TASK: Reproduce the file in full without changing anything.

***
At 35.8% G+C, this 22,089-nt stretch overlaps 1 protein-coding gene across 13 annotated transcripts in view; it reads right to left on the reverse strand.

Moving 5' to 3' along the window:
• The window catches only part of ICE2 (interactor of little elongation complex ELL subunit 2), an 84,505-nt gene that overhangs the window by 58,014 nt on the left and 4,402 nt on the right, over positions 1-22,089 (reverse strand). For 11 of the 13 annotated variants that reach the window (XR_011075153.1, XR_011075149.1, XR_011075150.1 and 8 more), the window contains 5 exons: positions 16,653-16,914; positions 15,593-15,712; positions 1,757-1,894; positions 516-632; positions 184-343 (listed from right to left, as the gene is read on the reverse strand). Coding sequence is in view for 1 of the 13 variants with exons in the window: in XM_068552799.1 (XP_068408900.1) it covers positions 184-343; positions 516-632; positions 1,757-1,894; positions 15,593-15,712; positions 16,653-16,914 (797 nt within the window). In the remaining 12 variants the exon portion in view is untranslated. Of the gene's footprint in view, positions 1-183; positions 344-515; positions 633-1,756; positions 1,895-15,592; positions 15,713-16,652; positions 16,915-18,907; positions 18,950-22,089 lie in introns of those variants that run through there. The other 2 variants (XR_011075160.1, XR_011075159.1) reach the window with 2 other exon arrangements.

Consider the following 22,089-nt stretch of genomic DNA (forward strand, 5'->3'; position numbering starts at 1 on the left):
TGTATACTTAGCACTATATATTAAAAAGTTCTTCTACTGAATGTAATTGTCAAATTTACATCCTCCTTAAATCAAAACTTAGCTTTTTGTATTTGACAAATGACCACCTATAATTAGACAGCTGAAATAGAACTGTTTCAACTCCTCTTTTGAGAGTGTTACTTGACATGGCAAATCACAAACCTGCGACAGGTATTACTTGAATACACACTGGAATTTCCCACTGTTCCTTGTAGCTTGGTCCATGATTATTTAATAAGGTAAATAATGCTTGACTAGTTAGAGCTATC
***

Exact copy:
At 35.8% G+C, this 22,089-nt stretch overlaps 1 protein-coding gene across 13 annotated transcripts in view; it reads right to left on the reverse strand.

Moving 5' to 3' along the window:
• The window catches only part of ICE2 (interactor of little elongation complex ELL subunit 2), an 84,505-nt gene that overhangs the window by 58,014 nt on the left and 4,402 nt on the right, over positions 1-22,089 (reverse strand). For 11 of the 13 annotated variants that reach the window (XR_011075153.1, XR_011075149.1, XR_011075150.1 and 8 more), the window contains 5 exons: positions 16,653-16,914; positions 15,593-15,712; positions 1,757-1,894; positions 516-632; positions 184-343 (listed from right to left, as the gene is read on the reverse strand). Coding sequence is in view for 1 of the 13 variants with exons in the window: in XM_068552799.1 (XP_068408900.1) it covers positions 184-343; positions 516-632; positions 1,757-1,894; positions 15,593-15,712; positions 16,653-16,914 (797 nt within the window). In the remaining 12 variants the exon portion in view is untranslated. Of the gene's footprint in view, positions 1-183; positions 344-515; positions 633-1,756; positions 1,895-15,592; positions 15,713-16,652; positions 16,915-18,907; positions 18,950-22,089 lie in introns of those variants that run through there. The other 2 variants (XR_011075160.1, XR_011075159.1) reach the window with 2 other exon arrangements.

Consider the following 22,089-nt stretch of genomic DNA (forward strand, 5'->3'; position numbering starts at 1 on the left):
TGTATACTTAGCACTATATATTAAAAAGTTCTTCTACTGAATGTAATTGTCAAATTTACATCCTCCTTAAATCAAAACTTAGCTTTTTGTATTTGACAAATGACCACCTATAATTAGACAGCTGAAATAGAACTGTTTCAACTCCTCTTTTGAGAGTGTTACTTGACATGGCAAATCACAAACCTGCGACAGGTATTACTTGAATACACACTGGAATTTCCCACTGTTCCTTGTAGCTTGGTCCATGATTATTTAATAAGGTAAATAATGCTTGACTAGTTAGAGCTATC